When a team has two first-round picks in a Draft, the hope is it can change the fortunes of a franchise. The Pirates had just that in 2015 and it’s now looking like the left side of their infield will be filled by both choices. Top pick Kevin Newman is already the shortstop and Hayes, taken No. 32 overall in that Draft, came up to join Newman in Pittsburgh in 2020 and earned Rookie of the Year votes after hitting .376/.442/.682 during a scintillating 24-game debut.
The son of long-time big league corner infielder Charlie Hayes, Ke’Bryan has every chance to be a better big leaguer than his dad. Already considered to be one of the best defensive players in the Minors, he proved that reputation was warranted by playing outstanding defense at the hot corner in Pittsburgh, showing off outstanding range, excellent hands, a strong arm and instincts that far belie his years. He’s gotten faster as he’s matured, helping him on defense -- to the point where the Pirates actually talked about seeing if he could play elsewhere -- and on the basepaths, where he knows how to steal a base.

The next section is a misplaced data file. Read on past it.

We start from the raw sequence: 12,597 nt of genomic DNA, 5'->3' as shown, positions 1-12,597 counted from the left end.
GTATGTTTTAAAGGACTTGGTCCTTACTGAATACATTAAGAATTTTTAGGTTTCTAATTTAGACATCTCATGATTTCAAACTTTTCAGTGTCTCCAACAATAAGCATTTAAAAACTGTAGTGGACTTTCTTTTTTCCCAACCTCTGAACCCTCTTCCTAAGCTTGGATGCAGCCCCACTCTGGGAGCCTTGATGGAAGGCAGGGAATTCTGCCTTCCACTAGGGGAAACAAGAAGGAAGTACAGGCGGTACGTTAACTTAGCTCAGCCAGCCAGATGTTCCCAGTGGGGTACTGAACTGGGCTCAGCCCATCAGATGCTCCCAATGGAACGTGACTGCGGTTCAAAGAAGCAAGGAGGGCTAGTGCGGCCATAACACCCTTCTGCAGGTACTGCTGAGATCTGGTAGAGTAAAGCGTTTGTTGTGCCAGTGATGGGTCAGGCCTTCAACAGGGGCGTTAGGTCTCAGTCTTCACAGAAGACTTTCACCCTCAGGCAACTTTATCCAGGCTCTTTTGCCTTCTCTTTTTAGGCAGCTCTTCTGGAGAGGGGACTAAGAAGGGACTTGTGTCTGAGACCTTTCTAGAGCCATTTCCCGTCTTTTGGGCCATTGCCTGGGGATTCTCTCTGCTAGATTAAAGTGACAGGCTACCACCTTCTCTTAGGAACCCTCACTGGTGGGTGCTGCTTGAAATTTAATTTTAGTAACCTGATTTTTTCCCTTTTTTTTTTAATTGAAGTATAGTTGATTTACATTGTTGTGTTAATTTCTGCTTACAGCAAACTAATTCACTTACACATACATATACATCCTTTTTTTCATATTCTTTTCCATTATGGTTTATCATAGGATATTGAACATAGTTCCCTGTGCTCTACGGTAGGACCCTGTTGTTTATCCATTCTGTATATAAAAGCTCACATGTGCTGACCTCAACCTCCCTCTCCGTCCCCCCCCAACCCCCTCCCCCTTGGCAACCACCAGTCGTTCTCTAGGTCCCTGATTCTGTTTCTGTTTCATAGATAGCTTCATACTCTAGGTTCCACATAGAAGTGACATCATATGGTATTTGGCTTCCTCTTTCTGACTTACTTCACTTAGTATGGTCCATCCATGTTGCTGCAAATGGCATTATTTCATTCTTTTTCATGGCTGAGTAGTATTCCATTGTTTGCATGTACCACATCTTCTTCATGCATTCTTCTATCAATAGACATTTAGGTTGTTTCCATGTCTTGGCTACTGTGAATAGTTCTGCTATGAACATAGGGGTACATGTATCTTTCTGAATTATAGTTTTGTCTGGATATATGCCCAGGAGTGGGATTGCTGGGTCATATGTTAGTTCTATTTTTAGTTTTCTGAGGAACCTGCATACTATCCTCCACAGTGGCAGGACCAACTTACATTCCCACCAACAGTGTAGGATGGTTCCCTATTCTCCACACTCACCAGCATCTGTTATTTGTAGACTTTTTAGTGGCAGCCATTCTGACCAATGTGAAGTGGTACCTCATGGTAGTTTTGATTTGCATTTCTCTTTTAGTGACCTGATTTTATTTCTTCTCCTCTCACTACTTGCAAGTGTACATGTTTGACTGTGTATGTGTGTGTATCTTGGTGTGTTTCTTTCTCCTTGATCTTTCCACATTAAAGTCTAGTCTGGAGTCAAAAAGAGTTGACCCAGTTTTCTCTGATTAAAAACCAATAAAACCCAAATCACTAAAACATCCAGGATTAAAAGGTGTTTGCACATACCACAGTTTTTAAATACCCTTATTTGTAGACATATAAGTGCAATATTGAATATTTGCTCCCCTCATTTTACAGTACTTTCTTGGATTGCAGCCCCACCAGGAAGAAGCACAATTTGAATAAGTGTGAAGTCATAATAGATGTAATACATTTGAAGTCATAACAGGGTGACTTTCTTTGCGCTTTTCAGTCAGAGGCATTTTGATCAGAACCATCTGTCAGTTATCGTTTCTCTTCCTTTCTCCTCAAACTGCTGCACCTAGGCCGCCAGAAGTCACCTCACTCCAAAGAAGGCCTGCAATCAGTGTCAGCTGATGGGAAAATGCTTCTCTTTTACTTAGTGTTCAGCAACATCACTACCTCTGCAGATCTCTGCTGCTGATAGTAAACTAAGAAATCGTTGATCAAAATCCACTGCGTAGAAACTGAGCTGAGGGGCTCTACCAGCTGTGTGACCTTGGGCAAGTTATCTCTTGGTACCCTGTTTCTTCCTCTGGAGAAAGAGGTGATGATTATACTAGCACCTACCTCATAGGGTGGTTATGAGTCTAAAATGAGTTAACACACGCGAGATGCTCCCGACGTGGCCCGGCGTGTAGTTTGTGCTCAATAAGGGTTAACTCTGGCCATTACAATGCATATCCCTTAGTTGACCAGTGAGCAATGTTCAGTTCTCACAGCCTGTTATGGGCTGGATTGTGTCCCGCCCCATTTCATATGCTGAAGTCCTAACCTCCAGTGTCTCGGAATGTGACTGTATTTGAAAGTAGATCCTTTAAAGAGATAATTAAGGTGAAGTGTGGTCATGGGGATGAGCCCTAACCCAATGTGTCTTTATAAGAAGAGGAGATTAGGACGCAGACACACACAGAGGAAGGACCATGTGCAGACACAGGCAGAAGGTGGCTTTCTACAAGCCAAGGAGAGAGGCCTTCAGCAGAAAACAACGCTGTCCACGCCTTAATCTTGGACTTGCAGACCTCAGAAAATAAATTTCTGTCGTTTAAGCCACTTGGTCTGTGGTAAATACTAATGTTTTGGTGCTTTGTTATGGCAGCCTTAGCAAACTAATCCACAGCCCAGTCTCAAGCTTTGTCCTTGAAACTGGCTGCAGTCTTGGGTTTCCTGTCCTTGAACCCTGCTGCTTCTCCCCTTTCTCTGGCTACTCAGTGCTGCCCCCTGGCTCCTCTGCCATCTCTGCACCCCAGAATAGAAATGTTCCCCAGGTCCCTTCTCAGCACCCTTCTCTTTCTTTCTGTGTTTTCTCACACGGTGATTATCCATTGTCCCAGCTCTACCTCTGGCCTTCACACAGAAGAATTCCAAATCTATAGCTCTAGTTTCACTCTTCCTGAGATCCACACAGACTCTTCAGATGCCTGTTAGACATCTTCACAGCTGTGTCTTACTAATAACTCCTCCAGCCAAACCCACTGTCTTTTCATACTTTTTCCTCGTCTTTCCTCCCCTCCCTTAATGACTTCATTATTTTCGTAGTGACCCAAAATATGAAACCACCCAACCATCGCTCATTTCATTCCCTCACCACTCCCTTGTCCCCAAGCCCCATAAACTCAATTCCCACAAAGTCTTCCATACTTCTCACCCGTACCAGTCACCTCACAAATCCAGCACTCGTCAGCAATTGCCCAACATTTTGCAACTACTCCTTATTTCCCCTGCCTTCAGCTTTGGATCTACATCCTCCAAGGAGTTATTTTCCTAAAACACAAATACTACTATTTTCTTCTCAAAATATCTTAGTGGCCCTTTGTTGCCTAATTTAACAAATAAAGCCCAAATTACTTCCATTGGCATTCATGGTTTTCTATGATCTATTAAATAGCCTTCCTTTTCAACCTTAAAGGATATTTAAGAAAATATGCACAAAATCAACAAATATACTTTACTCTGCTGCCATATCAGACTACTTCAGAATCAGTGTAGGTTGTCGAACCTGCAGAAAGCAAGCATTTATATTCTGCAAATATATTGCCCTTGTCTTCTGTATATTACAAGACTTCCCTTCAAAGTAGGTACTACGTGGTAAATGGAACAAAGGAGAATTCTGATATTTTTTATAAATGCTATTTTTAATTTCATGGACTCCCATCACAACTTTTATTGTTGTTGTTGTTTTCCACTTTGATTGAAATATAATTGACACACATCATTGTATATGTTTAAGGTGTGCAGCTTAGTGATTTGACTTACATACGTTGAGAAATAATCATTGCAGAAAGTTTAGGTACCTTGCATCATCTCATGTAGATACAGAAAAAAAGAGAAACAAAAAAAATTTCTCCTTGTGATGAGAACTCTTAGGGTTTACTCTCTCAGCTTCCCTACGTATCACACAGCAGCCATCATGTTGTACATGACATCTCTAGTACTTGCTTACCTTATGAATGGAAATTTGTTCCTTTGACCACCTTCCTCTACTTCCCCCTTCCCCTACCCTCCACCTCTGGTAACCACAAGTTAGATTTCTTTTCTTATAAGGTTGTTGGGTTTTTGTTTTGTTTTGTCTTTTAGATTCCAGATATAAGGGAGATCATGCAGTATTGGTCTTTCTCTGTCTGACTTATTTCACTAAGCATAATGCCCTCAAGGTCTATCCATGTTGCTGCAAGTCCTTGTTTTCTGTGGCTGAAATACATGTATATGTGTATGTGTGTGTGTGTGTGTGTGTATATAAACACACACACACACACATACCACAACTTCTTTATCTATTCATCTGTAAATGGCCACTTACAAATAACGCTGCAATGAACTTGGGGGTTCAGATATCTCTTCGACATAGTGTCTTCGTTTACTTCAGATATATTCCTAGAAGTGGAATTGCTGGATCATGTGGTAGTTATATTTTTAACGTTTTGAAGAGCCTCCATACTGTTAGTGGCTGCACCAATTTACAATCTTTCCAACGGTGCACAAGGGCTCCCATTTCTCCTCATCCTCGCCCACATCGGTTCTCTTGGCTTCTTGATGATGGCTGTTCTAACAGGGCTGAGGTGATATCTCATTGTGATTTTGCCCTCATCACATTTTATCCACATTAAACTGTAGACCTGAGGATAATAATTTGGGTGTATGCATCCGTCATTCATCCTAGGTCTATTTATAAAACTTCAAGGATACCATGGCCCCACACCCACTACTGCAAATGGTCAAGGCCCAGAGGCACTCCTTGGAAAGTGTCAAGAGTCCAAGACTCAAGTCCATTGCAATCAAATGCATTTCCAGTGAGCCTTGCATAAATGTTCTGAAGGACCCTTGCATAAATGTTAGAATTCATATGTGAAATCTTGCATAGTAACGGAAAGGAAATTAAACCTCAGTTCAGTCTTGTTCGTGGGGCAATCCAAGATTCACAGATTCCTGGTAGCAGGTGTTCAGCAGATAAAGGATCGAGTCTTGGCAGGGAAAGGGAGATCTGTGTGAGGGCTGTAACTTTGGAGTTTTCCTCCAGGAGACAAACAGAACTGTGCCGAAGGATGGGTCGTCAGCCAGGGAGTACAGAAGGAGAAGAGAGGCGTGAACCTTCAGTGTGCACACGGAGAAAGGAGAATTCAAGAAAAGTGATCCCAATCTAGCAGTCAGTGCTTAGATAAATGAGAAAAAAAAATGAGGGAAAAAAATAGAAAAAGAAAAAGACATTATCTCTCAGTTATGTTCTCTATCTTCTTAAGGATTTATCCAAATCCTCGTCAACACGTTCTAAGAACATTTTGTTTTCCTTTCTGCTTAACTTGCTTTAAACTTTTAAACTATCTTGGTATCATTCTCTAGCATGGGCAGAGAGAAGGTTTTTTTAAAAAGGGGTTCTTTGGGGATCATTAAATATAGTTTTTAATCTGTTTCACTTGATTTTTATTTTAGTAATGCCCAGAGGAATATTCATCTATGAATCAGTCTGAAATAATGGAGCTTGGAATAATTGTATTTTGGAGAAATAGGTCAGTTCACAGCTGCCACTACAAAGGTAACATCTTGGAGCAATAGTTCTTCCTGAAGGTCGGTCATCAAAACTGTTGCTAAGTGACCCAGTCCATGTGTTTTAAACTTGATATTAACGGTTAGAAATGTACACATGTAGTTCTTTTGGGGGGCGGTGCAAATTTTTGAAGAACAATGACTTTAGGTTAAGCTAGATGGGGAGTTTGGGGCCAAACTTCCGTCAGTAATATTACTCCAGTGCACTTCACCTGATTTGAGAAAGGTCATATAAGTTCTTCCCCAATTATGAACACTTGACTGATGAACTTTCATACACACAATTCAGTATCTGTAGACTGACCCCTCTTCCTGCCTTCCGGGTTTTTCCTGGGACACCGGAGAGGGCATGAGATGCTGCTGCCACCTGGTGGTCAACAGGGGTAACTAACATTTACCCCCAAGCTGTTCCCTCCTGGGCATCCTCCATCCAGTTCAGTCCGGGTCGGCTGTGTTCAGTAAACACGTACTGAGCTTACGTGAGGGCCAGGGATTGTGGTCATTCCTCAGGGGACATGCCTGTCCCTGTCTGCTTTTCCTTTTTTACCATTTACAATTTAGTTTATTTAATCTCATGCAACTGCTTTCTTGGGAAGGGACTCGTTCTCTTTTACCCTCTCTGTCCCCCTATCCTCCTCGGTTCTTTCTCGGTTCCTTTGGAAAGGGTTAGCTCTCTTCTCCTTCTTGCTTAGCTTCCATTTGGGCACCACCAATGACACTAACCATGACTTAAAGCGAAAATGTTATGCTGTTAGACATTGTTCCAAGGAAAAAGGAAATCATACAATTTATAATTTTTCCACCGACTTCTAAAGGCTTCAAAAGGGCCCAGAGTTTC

Hayes’ biggest improvements in 2020 came at the plate. He’s always had a hit-over-power, up-the-middle approach and people wondered when, and how much, the power would come. He’d always shown the ability to backspin the ball in batting practice, but started to show more loft in 2020, leading to 14 extra-base hits in 85 at-bats while registering one of the top hard hit percentages (55.4) in the big leagues during his brief debut. Dedicated to becoming the best at his craft, he’s ready to start reaching his ceiling as an All-Star third baseman in the National League.
2020 Scouting grades: Hit: 60 | Power: 50 | Run: 55 | Arm: 60 | Field: 65 | Overall: 55